60 days after the inauguration of the Nigeria National Conference by President Goodluck Jonathan, the Pan-Niger Delta Conference (PNDC) today, Thursday May 8, 2014, held an interactive forum to deliberate on some matters currently being tackled at the National Conference, which affect the Niger Delta region.
The event which held at the Grand Montecito Hotel, along Sani Abacha Road in Port Harcourt, the Rivers State capital, witnessed the presence of some delegates representing various constituencies in the region, amongst whom were Chief Sergeant Awuse, human rights crusader, Dr. Isaac Osuoka, and foremost environmental rights activist, Ann Kio Briggs.
Also present at the event were stakeholders and representatives from the civil society organisations, as well as invited guests from all walks of life.
The forum was an avenue for the delegates to report back to their constituencies, on the happenings and contentious issues at the National Conference, while taking citizens’ views on the way forward.
The interactive meeting, which commenced about 10am, was chaired by Professor Andrew Efemini from the University of Port Harcourt. In his opening remarks, Professor Efemini expressed his excitement over the convocation of the ongoing National Conference by President Goodluck Jonathan. He stated that, “no amount of projects executed by Jonathan would have far-reaching effects for the Niger Delta as much as organizing a national conference, because the national conference can free the people of the Niger Delta from the shackles of pain, unemployment and illiteracy.”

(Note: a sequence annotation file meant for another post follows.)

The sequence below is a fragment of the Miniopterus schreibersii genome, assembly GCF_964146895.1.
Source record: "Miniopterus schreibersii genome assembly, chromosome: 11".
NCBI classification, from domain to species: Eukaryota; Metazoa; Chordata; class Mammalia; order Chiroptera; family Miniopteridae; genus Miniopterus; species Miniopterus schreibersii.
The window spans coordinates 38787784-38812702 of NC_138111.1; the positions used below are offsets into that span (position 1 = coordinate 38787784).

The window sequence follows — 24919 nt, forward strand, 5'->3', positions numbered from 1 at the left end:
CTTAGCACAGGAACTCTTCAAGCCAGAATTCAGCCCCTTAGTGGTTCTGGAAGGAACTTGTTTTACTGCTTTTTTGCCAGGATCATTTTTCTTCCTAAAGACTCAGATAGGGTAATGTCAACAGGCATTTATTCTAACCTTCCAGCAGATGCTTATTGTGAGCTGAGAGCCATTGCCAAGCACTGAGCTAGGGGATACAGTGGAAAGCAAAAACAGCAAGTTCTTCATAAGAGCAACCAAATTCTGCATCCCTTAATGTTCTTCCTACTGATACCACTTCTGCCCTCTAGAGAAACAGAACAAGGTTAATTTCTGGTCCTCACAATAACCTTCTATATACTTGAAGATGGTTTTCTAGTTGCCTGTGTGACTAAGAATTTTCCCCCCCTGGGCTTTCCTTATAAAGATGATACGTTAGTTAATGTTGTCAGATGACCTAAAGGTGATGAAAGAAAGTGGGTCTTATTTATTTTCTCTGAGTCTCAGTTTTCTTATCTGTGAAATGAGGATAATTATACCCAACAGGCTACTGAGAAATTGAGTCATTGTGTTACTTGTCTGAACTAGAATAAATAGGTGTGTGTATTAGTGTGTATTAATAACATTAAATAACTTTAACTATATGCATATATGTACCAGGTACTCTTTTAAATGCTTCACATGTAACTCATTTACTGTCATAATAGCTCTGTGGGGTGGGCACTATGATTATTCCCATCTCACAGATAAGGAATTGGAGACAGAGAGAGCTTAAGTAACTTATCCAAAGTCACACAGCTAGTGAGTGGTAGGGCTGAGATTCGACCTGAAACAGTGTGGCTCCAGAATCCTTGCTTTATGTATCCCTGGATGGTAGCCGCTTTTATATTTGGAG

He further emphasized that, “we do not want to discuss resource control but resource ownership, and the National Conference provides all of us with an opportunity to speak. This is the beginning of a mass support for our delegates at the National Conference.”
Chief Sergeant Awuse, while giving his address, stated that the Niger Delta region must be prepared to compromise in order to benefit from the National Conference. He said, “We have not yet come to a complete stock-taking with the geo-political zones. Consensus is built on give and take. We must give something to get something.”
Sergeant Awuse, a member of the Committee on Public Finance and Revenue generation, posited that the issues which have to be considered are, “How united are we in chasing what we are looking for?” and “How dependable can we assume the other parts of the southern Nigeria would be?